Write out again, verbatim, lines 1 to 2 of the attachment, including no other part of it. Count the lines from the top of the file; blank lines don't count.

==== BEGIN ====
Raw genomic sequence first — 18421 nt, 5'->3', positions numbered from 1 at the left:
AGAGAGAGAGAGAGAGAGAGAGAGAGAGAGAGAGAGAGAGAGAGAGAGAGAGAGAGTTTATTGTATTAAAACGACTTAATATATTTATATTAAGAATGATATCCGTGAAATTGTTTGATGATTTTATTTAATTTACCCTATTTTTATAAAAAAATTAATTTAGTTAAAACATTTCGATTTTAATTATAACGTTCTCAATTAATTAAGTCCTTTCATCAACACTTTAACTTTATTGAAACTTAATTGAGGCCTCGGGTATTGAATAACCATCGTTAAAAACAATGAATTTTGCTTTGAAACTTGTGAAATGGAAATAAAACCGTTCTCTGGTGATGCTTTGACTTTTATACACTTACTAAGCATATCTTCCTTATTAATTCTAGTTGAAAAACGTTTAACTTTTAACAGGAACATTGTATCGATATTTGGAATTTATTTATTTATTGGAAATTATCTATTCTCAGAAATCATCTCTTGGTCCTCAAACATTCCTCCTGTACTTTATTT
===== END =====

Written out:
Raw genomic sequence first — 18421 nt, 5'->3', positions numbered from 1 at the left:
AGAGAGAGAGAGAGAGAGAGAGAGAGAGAGAGAGAGAGAGAGAGAGAGAGAGAGAGTTTATTGTATTAAAACGACTTAATATATTTATATTAAGAATGATATCCGTGAAATTGTTTGATGATTTTATTTAATTTACCCTATTTTTATAAAAAAATTAATTTAGTTAAAACATTTCGATTTTAATTATAACGTTCTCAATTAATTAAGTCCTTTCATCAACACTTTAACTTTATTGAAACTTAATTGAGGCCTCGGGTATTGAATAACCATCGTTAAAAACAATGAATTTTGCTTTGAAACTTGTGAAATGGAAATAAAACCGTTCTCTGGTGATGCTTTGACTTTTATACACTTACTAAGCATATCTTCCTTATTAATTCTAGTTGAAAAACGTTTAACTTTTAACAGGAACATTGTATCGATATTTGGAATTTATTTATTTATTGGAAATTATCTATTCTCAGAAATCATCTCTTGGTCCTCAAACATTCCTCCTGTACTTTATTT